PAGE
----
Yesterday was not a good day. I lent my nice digital camera to my sisters to take a couple pictures with it...and they got to fighting...and dropped it...on the cement patio. In short, it's busted and will be $140 to fix. It cost me $320, but I could buy a new one for $175, or get a 5 mp one for $300, but right now my main concern is having my parents make my siblings pay. Because I don't have that much money to spare.


Computer Game Review
Command and Conquer: Red Alert 2
EA Games
Westwood Studios

Graphics: 2 stars
Gameplay: 2 stars
Storyline+cutscenes: 4 stars
Overall: 2 stars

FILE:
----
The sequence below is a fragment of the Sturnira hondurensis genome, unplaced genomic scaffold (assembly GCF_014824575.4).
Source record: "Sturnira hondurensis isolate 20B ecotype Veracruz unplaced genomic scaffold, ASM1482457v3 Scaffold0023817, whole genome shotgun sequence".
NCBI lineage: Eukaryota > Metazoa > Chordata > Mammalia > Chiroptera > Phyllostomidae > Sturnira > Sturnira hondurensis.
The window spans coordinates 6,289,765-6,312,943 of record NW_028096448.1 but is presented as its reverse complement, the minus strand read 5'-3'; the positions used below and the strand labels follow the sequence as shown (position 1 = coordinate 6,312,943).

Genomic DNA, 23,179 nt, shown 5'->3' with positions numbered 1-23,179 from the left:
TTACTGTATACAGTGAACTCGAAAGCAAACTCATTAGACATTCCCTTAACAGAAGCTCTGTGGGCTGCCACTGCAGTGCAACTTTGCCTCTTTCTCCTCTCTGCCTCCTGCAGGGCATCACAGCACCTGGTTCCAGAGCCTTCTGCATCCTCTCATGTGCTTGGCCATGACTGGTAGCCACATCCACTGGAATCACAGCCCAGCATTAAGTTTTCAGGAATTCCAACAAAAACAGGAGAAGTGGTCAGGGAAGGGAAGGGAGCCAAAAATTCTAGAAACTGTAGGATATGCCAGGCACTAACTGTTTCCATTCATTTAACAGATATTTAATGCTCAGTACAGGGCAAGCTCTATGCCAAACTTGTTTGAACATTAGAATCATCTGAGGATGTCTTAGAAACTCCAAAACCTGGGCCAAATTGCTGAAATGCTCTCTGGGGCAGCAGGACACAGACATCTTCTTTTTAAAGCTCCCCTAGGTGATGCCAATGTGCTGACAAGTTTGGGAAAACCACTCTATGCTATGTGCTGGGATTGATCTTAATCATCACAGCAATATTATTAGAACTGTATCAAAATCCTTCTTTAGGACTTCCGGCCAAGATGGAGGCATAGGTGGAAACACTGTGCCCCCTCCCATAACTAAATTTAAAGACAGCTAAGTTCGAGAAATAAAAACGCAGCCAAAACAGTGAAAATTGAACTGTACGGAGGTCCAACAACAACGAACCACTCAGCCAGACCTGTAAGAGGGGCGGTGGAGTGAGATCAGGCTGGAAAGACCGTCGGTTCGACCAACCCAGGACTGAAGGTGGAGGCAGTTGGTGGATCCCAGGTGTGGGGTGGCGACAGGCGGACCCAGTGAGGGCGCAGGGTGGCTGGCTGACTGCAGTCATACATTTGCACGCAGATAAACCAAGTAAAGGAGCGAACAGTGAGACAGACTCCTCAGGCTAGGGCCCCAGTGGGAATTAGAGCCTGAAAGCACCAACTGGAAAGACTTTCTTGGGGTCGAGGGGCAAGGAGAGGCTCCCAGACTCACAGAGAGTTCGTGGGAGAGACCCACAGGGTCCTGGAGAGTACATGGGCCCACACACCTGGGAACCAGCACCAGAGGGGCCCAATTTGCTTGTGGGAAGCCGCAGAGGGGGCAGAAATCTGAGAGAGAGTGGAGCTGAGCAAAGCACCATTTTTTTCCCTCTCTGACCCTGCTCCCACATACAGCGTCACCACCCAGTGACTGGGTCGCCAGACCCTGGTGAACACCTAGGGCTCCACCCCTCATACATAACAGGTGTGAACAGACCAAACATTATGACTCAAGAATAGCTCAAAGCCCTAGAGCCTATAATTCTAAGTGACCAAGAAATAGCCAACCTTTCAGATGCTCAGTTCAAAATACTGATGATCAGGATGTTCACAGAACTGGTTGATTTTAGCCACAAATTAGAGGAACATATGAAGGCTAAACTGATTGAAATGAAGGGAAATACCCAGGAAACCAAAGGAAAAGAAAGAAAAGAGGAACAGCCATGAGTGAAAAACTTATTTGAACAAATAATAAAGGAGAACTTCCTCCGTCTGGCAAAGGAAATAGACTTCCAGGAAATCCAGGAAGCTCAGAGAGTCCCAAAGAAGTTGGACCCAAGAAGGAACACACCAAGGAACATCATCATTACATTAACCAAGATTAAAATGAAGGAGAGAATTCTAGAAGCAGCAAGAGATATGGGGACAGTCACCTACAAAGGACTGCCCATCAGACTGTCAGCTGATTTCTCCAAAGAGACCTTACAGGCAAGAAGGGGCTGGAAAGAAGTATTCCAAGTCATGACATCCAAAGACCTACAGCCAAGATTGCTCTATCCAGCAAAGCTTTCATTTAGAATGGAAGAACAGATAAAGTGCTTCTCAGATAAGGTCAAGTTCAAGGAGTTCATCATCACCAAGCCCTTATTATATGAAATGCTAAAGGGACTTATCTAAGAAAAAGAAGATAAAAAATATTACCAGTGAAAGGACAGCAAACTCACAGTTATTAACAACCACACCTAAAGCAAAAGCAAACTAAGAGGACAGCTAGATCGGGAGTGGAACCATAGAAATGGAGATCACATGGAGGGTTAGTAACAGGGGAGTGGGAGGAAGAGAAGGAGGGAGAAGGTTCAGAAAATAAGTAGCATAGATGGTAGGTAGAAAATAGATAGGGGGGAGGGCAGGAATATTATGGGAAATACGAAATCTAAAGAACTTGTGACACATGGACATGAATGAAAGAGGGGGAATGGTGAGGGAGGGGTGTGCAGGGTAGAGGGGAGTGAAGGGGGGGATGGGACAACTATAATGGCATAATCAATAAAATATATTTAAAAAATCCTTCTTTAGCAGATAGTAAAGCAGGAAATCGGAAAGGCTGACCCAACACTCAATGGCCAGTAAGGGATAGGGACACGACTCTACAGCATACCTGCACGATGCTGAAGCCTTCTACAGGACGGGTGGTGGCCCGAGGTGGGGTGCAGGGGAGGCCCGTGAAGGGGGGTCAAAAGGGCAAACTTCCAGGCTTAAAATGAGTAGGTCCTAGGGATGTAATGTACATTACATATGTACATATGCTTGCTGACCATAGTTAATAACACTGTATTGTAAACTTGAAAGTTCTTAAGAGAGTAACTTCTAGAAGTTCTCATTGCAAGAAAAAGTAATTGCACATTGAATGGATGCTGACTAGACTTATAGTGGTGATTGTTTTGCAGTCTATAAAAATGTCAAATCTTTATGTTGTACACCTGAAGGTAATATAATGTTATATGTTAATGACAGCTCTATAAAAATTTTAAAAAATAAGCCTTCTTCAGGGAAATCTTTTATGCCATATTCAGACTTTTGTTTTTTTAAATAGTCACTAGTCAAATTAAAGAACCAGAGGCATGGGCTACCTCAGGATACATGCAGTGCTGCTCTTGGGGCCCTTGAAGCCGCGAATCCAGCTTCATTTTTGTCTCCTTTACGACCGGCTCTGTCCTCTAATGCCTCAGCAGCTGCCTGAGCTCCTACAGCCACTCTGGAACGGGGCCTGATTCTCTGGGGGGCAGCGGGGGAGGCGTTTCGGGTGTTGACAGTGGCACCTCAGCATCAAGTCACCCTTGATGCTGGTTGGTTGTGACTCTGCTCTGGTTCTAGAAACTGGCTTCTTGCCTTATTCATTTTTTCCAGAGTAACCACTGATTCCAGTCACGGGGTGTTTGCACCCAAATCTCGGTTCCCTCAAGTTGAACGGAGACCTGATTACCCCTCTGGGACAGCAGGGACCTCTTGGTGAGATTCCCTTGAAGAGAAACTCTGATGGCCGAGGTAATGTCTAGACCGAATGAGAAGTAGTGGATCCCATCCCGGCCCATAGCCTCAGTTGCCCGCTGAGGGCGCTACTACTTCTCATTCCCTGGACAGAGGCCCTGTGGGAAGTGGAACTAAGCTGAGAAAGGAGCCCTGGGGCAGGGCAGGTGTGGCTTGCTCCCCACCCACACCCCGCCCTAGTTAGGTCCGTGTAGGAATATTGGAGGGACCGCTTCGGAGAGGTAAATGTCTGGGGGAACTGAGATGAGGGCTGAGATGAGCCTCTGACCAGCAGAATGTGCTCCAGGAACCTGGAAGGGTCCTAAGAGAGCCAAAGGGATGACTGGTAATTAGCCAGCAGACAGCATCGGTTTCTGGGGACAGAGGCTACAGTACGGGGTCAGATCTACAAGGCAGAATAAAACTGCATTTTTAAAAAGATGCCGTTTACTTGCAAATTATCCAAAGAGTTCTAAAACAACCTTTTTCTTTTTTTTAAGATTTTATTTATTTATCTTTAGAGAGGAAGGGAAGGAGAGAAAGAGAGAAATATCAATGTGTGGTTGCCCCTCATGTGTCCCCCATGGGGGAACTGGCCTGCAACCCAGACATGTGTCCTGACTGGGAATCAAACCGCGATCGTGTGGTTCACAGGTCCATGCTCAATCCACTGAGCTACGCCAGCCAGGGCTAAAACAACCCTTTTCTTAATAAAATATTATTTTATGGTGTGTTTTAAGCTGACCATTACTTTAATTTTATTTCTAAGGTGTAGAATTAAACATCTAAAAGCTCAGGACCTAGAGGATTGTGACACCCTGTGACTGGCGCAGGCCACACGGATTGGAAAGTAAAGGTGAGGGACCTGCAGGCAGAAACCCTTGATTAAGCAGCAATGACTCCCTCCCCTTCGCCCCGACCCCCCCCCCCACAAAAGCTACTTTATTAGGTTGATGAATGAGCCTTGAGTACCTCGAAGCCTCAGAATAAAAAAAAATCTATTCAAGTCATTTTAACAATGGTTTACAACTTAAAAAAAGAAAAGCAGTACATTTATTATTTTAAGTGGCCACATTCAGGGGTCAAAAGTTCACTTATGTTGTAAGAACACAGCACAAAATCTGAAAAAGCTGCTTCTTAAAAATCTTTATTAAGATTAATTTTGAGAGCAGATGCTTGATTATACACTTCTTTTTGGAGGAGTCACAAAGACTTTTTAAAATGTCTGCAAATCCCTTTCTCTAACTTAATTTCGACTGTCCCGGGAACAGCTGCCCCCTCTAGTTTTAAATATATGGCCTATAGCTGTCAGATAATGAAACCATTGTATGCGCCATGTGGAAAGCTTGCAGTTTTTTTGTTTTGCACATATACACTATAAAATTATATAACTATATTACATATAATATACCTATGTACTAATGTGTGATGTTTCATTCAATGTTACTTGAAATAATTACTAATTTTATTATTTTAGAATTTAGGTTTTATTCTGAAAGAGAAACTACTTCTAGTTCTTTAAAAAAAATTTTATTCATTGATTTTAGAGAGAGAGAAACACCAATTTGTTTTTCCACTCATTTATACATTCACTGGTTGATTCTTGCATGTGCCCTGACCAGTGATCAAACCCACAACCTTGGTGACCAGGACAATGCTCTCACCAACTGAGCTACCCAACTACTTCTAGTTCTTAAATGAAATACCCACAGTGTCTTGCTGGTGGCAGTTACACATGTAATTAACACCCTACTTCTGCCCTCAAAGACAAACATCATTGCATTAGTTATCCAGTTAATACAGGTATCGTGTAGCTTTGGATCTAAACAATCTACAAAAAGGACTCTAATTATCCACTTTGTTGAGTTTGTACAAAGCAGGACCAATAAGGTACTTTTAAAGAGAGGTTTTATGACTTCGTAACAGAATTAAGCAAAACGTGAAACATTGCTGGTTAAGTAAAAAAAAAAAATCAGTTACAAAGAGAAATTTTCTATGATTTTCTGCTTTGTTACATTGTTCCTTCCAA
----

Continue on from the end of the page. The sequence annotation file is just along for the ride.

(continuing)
This was supposed to be the greatest new Westwood game, but it was essentially a rehashed cartoony version of earlier games, with a bland storyline about the Commie invading the U.S. There were few new units, and those that were new were absolutely pathetic, like "Camoflauge" tank that turned into a tree, or a "weather storm" manufacturer. The gameplay wasn't anything new, and while it was cool 5 years ago they needed to introduce something new to keep the series going. In short, this game is not worth more than $5, but I only paid $4. :P It's also pretty easy, the first time I had it (about a year ago) I beat the first 11 Allied Mission in one 8 hour stretch the first night, and the twelth and last mission onyl took me a couple more hours. The replay value is very low, as the skirmishes are very boring, and the online gaming just isn't that great.